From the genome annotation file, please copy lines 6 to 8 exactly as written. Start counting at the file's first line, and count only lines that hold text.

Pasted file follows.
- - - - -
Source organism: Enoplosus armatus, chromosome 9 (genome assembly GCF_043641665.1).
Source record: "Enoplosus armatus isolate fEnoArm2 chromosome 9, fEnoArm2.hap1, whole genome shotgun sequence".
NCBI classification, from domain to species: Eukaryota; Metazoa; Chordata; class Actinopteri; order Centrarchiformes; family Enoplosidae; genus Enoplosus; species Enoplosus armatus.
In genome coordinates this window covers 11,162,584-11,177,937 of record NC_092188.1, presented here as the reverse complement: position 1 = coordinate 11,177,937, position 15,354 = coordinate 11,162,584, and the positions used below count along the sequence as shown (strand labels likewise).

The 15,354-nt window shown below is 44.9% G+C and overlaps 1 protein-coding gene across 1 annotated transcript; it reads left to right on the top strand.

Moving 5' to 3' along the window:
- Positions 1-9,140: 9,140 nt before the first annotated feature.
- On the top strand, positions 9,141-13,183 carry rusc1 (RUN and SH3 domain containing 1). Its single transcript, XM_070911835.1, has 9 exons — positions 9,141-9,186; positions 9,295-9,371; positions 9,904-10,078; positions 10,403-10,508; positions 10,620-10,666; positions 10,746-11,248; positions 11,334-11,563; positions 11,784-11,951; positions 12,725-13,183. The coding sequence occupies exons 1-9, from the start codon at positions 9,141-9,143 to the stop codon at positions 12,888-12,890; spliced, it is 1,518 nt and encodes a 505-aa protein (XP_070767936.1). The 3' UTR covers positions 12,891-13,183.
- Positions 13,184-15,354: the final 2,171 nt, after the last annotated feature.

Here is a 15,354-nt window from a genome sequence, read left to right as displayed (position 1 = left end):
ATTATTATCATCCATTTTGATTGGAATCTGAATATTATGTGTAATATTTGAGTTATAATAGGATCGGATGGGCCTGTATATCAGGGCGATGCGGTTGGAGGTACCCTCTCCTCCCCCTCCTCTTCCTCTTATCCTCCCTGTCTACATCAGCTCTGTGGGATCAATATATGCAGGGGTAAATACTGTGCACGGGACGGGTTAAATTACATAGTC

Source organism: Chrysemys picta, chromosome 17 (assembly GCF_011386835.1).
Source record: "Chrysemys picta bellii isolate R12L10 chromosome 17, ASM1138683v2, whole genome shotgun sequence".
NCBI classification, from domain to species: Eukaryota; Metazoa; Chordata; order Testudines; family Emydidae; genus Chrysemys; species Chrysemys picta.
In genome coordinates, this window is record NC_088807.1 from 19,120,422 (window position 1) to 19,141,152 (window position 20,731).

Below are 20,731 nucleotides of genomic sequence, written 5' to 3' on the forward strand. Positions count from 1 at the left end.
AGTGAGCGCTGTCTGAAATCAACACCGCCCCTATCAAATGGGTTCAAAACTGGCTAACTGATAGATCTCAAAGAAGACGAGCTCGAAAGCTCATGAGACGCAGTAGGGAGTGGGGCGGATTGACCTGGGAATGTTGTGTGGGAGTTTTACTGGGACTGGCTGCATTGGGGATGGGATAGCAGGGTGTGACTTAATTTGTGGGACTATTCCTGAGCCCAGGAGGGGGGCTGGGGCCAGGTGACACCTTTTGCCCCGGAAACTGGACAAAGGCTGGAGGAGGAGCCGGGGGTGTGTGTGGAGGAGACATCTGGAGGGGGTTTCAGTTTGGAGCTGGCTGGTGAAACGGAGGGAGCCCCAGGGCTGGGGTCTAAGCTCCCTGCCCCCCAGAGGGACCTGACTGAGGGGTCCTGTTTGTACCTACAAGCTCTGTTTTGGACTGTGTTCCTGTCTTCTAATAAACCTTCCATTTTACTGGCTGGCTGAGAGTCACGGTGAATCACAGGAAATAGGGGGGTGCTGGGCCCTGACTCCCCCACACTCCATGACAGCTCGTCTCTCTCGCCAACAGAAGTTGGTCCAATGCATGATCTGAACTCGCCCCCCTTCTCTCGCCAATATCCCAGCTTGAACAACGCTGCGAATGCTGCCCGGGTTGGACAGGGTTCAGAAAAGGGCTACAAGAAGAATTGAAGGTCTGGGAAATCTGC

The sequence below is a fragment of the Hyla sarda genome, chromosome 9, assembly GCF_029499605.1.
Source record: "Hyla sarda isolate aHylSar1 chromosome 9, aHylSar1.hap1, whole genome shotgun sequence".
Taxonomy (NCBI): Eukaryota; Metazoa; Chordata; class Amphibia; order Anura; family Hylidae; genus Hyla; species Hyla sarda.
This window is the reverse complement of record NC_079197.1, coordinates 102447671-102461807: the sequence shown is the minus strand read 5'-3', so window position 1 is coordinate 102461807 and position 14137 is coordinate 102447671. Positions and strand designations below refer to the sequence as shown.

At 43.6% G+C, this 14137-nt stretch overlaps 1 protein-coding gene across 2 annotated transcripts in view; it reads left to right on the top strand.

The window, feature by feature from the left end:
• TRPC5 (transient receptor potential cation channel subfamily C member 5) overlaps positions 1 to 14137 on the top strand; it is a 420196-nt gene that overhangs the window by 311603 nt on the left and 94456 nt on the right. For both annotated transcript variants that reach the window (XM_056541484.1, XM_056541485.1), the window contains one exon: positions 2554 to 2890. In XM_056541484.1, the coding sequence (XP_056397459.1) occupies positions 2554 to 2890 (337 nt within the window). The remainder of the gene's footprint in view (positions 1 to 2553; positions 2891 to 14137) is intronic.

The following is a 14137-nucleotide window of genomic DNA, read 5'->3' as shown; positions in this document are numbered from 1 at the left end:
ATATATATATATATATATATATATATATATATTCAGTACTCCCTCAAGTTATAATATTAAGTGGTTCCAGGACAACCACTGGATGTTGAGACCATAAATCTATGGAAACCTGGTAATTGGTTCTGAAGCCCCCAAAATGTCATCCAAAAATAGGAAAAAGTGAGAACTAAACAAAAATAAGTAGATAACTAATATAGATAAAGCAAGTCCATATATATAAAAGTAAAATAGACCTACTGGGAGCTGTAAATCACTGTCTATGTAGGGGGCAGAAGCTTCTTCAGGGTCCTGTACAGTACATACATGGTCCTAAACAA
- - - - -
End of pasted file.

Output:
Moving 5' to 3' along the window:
- Positions 1-9,140: 9,140 nt before the first annotated feature.
- On the top strand, positions 9,141-13,183 carry rusc1 (RUN and SH3 domain containing 1). Its single transcript, XM_070911835.1, has 9 exons — positions 9,141-9,186; positions 9,295-9,371; positions 9,904-10,078; positions 10,403-10,508; positions 10,620-10,666; positions 10,746-11,248; positions 11,334-11,563; positions 11,784-11,951; positions 12,725-13,183. The coding sequence occupies exons 1-9, from the start codon at positions 9,141-9,143 to the stop codon at positions 12,888-12,890; spliced, it is 1,518 nt and encodes a 505-aa protein (XP_070767936.1). The 3' UTR covers positions 12,891-13,183.